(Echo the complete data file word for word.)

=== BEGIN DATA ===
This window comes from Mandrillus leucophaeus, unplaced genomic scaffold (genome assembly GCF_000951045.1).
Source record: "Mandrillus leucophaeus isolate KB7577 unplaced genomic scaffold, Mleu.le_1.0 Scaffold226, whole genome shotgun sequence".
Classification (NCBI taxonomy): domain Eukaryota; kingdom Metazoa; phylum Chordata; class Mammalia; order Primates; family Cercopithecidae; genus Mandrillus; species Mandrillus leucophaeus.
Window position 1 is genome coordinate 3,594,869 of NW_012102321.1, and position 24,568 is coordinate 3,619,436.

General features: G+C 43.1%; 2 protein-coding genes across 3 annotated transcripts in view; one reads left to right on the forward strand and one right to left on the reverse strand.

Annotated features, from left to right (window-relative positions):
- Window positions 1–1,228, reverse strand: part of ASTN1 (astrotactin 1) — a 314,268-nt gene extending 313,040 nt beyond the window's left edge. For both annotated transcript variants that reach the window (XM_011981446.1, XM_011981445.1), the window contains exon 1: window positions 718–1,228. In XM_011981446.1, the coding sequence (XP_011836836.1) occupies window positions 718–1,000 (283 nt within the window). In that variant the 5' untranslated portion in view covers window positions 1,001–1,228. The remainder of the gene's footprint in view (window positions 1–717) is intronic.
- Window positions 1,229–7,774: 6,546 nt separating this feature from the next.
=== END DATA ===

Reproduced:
This window comes from Mandrillus leucophaeus, unplaced genomic scaffold (genome assembly GCF_000951045.1).
Source record: "Mandrillus leucophaeus isolate KB7577 unplaced genomic scaffold, Mleu.le_1.0 Scaffold226, whole genome shotgun sequence".
Classification (NCBI taxonomy): domain Eukaryota; kingdom Metazoa; phylum Chordata; class Mammalia; order Primates; family Cercopithecidae; genus Mandrillus; species Mandrillus leucophaeus.
Window position 1 is genome coordinate 3,594,869 of NW_012102321.1, and position 24,568 is coordinate 3,619,436.

General features: G+C 43.1%; 2 protein-coding genes across 3 annotated transcripts in view; one reads left to right on the forward strand and one right to left on the reverse strand.

Annotated features, from left to right (window-relative positions):
- Window positions 1–1,228, reverse strand: part of ASTN1 (astrotactin 1) — a 314,268-nt gene extending 313,040 nt beyond the window's left edge. For both annotated transcript variants that reach the window (XM_011981446.1, XM_011981445.1), the window contains exon 1: window positions 718–1,228. In XM_011981446.1, the coding sequence (XP_011836836.1) occupies window positions 718–1,000 (283 nt within the window). In that variant the 5' untranslated portion in view covers window positions 1,001–1,228. The remainder of the gene's footprint in view (window positions 1–717) is intronic.
- Window positions 1,229–7,774: 6,546 nt separating this feature from the next.